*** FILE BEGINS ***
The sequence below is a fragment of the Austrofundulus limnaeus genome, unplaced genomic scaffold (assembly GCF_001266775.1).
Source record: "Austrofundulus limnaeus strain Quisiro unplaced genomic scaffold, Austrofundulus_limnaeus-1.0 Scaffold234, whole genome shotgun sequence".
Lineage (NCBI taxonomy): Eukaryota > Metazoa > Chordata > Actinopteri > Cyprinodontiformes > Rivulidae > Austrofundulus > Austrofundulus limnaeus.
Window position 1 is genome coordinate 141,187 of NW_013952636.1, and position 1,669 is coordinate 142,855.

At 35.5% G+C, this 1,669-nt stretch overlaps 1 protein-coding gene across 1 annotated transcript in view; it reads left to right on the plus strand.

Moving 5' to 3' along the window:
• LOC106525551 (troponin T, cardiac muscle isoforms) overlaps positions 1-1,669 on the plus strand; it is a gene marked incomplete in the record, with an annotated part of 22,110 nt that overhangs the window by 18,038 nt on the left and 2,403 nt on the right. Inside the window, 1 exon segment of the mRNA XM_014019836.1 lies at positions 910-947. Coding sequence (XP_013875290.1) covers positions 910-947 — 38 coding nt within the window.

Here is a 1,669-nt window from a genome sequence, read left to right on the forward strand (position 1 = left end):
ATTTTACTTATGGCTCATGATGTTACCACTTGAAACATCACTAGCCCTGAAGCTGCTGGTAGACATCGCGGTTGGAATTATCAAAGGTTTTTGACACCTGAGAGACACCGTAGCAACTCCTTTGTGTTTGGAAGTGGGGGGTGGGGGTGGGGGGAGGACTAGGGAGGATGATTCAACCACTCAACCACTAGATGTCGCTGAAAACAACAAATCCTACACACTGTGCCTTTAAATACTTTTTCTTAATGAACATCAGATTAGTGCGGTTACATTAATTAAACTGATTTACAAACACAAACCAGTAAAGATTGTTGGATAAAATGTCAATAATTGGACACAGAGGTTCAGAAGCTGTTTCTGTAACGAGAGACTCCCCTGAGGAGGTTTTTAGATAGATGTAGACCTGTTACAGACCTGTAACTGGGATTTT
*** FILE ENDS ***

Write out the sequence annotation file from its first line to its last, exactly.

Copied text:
The sequence below is a fragment of the Austrofundulus limnaeus genome, unplaced genomic scaffold (assembly GCF_001266775.1).
Source record: "Austrofundulus limnaeus strain Quisiro unplaced genomic scaffold, Austrofundulus_limnaeus-1.0 Scaffold234, whole genome shotgun sequence".
Lineage (NCBI taxonomy): Eukaryota > Metazoa > Chordata > Actinopteri > Cyprinodontiformes > Rivulidae > Austrofundulus > Austrofundulus limnaeus.
Window position 1 is genome coordinate 141,187 of NW_013952636.1, and position 1,669 is coordinate 142,855.

At 35.5% G+C, this 1,669-nt stretch overlaps 1 protein-coding gene across 1 annotated transcript in view; it reads left to right on the plus strand.

Moving 5' to 3' along the window:
• LOC106525551 (troponin T, cardiac muscle isoforms) overlaps positions 1-1,669 on the plus strand; it is a gene marked incomplete in the record, with an annotated part of 22,110 nt that overhangs the window by 18,038 nt on the left and 2,403 nt on the right. Inside the window, 1 exon segment of the mRNA XM_014019836.1 lies at positions 910-947. Coding sequence (XP_013875290.1) covers positions 910-947 — 38 coding nt within the window.

Here is a 1,669-nt window from a genome sequence, read left to right on the forward strand (position 1 = left end):
ATTTTACTTATGGCTCATGATGTTACCACTTGAAACATCACTAGCCCTGAAGCTGCTGGTAGACATCGCGGTTGGAATTATCAAAGGTTTTTGACACCTGAGAGACACCGTAGCAACTCCTTTGTGTTTGGAAGTGGGGGGTGGGGGTGGGGGGAGGACTAGGGAGGATGATTCAACCACTCAACCACTAGATGTCGCTGAAAACAACAAATCCTACACACTGTGCCTTTAAATACTTTTTCTTAATGAACATCAGATTAGTGCGGTTACATTAATTAAACTGATTTACAAACACAAACCAGTAAAGATTGTTGGATAAAATGTCAATAATTGGACACAGAGGTTCAGAAGCTGTTTCTGTAACGAGAGACTCCCCTGAGGAGGTTTTTAGATAGATGTAGACCTGTTACAGACCTGTAACTGGGATTTT